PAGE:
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One dead in jet engine failure on Southwest Airlines New York-Dallas flight
[PHILADELPHIA] A catastrophic engine failure on a Southwest Airlines flight from New York to Dallas killed one person and forced an emergency landing in Philadelphia on Tuesday in a terrifying ordeal for passengers.
Southwest flight 1380, a Boeing 737, encountered a problem with an engine after take-off from New York's LaGuardia airport, Robert Sumwalt, chairman of the National Transportation Safety Board, told a news conference.
"We believe there were parts coming out of this engine," he said. "There is one fatality," Mr Sumwalt confirmed.
Flight 1380 landed at Philadelphia International Airport at 11.20am (1520 GMT) after the crew reported damage to one of the engines, the fuselage and at least one window, the Federal Aviation Administration said.
Southwest Airlines said the Boeing 737-700 had been en route from New York to Dallas Love Field airport with 144 passengers and five crew members onboard.
"The entire Southwest Airlines family is devastated and extends its deepest, heartfelt sympathy to the customers, employees, family members, and loved ones affected by this tragic event," the company said in a statement.
"We have activated our emergency response team and are deploying every resource to support those affected by this tragedy."
Passenger Marty Martinez said the engine exploded, blowing out a window in row 17, which critically injured a woman and led to the immediate deployment of the oxygen masks. The woman was later stretchered off the plane, he said.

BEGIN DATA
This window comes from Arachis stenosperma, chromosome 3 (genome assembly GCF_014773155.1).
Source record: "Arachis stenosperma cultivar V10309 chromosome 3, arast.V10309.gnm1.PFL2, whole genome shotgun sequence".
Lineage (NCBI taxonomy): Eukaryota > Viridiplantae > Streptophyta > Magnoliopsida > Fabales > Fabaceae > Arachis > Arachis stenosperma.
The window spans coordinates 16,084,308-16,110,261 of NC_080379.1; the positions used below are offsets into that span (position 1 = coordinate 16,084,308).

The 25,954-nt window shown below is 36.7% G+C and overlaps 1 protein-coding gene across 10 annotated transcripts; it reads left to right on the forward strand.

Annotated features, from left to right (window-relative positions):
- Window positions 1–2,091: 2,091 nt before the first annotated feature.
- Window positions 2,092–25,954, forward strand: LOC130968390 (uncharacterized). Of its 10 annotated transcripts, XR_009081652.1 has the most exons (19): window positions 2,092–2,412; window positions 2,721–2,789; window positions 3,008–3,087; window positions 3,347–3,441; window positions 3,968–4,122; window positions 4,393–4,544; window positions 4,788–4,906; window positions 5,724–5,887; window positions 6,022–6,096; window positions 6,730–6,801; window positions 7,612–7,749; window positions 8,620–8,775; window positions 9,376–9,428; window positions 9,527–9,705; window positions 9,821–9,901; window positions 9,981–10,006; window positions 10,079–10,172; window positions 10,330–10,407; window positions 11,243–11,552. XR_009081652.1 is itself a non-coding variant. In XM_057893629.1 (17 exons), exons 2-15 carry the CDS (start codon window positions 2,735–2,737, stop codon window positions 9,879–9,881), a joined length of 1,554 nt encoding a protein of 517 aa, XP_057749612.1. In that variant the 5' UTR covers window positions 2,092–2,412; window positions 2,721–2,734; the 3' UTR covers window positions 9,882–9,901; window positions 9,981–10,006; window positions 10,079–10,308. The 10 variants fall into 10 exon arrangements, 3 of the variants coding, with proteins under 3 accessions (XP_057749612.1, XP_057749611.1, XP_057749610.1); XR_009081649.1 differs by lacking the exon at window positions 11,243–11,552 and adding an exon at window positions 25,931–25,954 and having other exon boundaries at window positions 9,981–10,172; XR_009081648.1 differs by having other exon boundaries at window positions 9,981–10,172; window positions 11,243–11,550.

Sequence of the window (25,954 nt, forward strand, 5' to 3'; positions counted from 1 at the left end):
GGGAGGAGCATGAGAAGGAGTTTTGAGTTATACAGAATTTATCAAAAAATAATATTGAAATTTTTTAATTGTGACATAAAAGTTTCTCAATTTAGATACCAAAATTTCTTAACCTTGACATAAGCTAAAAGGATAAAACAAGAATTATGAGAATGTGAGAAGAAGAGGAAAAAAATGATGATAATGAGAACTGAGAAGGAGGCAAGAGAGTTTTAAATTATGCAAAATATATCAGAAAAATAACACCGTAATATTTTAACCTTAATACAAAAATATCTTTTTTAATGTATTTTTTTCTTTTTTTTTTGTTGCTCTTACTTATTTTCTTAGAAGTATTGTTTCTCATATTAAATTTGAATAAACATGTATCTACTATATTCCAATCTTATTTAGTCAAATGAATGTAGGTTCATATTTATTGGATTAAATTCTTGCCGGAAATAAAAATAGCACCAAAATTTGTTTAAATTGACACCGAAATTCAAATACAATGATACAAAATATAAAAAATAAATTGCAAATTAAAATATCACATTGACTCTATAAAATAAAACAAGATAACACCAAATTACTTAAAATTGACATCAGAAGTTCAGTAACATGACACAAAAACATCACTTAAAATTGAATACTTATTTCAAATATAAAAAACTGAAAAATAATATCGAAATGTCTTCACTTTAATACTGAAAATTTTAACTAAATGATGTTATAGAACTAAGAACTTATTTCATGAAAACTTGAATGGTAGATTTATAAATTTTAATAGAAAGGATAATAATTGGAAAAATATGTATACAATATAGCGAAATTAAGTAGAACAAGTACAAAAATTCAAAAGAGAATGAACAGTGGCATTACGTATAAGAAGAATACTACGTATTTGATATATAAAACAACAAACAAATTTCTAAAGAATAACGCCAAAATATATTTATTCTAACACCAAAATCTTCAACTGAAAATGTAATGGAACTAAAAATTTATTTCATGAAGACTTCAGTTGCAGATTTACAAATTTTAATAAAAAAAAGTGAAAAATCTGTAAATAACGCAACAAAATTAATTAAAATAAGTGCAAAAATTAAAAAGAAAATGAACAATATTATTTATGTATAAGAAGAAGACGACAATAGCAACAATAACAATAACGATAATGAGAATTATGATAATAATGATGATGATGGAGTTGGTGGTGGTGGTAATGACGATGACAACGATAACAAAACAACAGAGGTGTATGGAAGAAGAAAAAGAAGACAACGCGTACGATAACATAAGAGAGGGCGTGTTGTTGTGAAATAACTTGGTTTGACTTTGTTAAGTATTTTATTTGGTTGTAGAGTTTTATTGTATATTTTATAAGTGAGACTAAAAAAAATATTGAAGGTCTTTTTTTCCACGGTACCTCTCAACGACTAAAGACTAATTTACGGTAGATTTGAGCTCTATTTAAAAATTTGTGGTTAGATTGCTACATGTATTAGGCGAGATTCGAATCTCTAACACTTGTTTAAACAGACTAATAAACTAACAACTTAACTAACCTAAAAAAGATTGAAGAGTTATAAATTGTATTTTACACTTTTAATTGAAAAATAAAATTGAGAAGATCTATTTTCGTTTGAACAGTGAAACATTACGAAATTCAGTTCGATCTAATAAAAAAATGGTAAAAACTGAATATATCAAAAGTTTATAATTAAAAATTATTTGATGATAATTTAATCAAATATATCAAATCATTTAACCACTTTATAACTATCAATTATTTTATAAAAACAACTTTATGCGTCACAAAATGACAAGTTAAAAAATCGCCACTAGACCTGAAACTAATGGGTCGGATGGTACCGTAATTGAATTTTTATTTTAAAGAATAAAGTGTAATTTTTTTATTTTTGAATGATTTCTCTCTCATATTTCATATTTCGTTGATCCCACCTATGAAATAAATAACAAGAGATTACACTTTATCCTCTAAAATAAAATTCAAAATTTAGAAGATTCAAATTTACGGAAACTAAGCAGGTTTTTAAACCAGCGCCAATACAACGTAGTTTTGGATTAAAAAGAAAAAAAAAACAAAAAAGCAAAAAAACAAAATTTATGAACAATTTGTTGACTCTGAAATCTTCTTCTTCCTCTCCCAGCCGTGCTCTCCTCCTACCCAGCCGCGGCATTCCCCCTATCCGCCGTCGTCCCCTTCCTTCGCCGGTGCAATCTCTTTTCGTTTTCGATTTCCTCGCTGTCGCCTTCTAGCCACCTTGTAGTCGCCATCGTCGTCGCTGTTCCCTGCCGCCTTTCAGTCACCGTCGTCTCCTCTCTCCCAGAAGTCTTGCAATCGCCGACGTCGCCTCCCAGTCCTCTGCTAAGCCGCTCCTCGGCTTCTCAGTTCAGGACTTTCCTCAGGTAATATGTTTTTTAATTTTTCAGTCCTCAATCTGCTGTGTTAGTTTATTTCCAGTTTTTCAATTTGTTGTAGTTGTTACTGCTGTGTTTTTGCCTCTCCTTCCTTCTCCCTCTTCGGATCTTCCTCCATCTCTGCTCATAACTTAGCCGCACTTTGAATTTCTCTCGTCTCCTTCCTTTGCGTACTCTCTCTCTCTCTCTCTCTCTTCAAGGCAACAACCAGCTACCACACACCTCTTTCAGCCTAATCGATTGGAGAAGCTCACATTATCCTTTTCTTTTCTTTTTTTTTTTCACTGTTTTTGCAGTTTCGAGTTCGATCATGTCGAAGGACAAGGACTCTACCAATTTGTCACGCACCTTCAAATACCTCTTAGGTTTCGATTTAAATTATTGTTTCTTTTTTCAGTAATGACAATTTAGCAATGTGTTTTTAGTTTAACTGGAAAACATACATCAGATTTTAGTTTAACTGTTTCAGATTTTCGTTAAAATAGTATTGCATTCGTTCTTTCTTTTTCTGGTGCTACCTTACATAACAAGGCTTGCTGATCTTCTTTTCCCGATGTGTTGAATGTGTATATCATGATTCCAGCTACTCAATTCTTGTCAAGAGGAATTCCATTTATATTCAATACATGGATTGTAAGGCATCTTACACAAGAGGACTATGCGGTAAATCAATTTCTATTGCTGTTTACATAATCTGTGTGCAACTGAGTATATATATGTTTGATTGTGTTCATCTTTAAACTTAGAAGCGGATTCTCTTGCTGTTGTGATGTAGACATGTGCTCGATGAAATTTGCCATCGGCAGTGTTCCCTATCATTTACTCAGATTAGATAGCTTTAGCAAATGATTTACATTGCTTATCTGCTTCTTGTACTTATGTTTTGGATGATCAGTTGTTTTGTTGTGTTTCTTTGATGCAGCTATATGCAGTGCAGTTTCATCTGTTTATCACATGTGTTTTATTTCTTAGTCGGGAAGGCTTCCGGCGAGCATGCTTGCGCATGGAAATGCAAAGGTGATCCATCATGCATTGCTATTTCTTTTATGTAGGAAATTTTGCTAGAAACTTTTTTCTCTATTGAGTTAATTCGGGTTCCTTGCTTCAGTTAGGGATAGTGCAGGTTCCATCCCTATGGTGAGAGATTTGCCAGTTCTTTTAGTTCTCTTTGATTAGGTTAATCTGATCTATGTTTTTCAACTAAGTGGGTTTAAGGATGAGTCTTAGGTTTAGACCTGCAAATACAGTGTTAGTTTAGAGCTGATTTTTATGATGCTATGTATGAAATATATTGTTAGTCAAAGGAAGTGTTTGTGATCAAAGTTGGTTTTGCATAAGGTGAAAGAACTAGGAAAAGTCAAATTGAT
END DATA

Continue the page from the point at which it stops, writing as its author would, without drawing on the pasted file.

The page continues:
"Something is wrong with our plane! It appears we are going down!" he wrote in the caption to a Facebook live-stream video that showed him looking panicked and breathing through oxygen mask.
"Engine exploded in the air and blew open window 3 seats away from me. Explosion critically injured woman sitting in the seat next to the window," he added.
"We are saying this is an engine failure," Mr Sumwalt said, confirming that parts flew out of the engine. He did not immediately disclose the identity of the dead person.
US television footage showed the jet on the tarmac at Philadelphia surrounded by officials examining the stricken left engine, manufactured by CFM, a joint venture between French company Safran and America's General Electric.
"There's blood everywhere," Mr Martinez told CBS News, recounting his terrifying experience. There had been no hint of any trouble, and the plane activated its passenger wifi about 30 minutes into the flight, he said.
"Then all of a sudden we heard an explosion," he told CBS News. "There was a boom and within five seconds the oxygen masks dropped." "I thought I was cataloging the last moments of my existence," he said of his Facebook live. "It was absolutely terrifying."
Passengers tried in vain to plug the hole in the window as the plane started to plummet and tilt in turbulence with flight attendants crying and passengers instructed to brace for landing, Mr Martinez said.
"It just felt like a free fall," he said. "It was the scariest experience." The woman was hit by flying shrapnel, causing her to pass out and bleed, Mr Martinez told CBS.
Aviation experts drew comparisons on US television to another engine failure on a Southwest Airlines 737 flight from New Orleans to Orlando in 2016, which precipitated an emergency landing in Pensacola, Florida.
"We want to look at this particular event and see what the factors are related to this. Maybe they're related to the previous event or maybe not. But we need to understand what's going on here," said the NTSB chairman.